News Post

Judge Katherine Platt '68 Speaks on Ethics
Judge Katherine Platt '68 Speaks on Ethics

Chester County Common Pleas Court Judge Katherine B.L. Platt ’68 readily confesses that she was no “goodie, goodie” as an Upper School student at Agnes Irwin in the 1960s. 

“I had one foot over the line most times,” Platt told the Upper School during the annual Honor Board assembly Tuesday, April 6. She earned a suspension for cutting class (she went to the Bryn Mawr College library to finish a term paper) and a detention for not reporting that a friend was smoking cigarettes in the parking lot.

“Both of those situations pose interesting ethical considerations,” Platt reflected, noting that the ethical challenge she faces as a member of the judiciary is much different, and more consequential — how to always be above reproach. 

“In my judicial world, an outright ethical violation would be closing my door and not letting people come in and be heard, would be taking a bribe,” she said. “But what I want to focus on is the appearance of impropriety.  In my world, doing something that creates the appearance of impropriety, even if there is nothing actually being done that’s wrong, is an ethical violation.

Platt said she on occasion has to recuse herself from cases because, having been a lawyer for 22 years, she has been friends with attorneys who represent defendants and plaintiffs in Common Pleas Court. In addition, as an elected official, she needed campaign contributions to fund re-election efforts in 2007.  Sometimes donors end up having to appear in court as well.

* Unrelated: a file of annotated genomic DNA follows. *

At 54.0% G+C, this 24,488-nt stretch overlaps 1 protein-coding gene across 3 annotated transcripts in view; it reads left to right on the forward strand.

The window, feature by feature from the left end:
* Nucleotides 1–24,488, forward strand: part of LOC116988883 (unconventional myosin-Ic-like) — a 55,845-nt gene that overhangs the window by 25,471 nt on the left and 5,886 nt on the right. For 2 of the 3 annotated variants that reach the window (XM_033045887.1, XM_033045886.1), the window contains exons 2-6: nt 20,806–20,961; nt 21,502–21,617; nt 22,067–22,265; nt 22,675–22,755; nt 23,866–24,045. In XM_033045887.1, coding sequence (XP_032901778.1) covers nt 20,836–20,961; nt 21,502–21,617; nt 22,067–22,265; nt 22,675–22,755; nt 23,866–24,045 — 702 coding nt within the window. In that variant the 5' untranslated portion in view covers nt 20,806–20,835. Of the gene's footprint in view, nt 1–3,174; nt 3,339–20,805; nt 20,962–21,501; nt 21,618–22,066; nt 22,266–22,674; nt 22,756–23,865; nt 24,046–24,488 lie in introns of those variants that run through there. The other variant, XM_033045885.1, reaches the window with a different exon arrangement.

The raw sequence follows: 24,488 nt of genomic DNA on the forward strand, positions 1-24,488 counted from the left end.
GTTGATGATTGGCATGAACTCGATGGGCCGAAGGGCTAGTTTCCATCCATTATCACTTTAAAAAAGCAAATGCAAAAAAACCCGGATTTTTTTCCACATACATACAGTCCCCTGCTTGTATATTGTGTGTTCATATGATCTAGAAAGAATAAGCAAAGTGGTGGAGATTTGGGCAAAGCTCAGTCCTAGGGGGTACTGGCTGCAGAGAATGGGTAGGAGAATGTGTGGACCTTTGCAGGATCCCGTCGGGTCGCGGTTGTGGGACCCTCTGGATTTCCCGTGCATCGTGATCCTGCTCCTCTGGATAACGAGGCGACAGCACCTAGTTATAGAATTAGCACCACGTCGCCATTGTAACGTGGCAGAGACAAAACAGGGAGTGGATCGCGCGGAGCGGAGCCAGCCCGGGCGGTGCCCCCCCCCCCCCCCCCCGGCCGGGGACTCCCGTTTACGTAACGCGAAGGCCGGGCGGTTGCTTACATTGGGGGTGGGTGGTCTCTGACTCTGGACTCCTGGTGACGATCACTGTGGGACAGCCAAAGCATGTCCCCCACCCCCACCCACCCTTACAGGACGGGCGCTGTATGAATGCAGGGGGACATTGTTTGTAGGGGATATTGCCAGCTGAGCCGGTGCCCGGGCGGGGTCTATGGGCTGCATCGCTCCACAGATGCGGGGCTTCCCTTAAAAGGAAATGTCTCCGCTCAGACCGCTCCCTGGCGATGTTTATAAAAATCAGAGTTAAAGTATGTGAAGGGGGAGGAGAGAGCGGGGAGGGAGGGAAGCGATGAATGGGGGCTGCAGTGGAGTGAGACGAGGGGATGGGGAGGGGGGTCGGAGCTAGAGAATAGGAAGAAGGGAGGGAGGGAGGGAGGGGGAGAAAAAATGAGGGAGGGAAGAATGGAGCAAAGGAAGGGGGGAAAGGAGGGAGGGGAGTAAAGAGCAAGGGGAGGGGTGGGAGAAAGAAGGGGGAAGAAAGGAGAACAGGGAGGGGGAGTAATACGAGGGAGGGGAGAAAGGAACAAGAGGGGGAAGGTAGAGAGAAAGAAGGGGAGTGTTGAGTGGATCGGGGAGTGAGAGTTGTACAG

So Platt regularly reminds herself to always avoid the appearance of impropriety. “How is what I’m doing, or not doing, going to be perceived by the people who come in front of me? That’s a daily question,” she said. 

Platt graduated from Sarah Lawrence College and received her J.D. degree from Villanova University School of Law. 

Her earliest legal experience, while still in law school, was in public interest law. After graduating from law school, she maintained a general law practice concentrating in family law, real estate and commercial lending transactions. 

From 1980 to 1993, she served as a Hearing Officer for support cases in the domestic relations division, conducting hearings and deciding spousal and child support cases. 

Platt was elected to the Court of Common Pleas of Chester County in November 1997, taking her oath of office in January 1998. She initially handled civil and criminal trials and is currently assigned to Family Court and Orphans Court.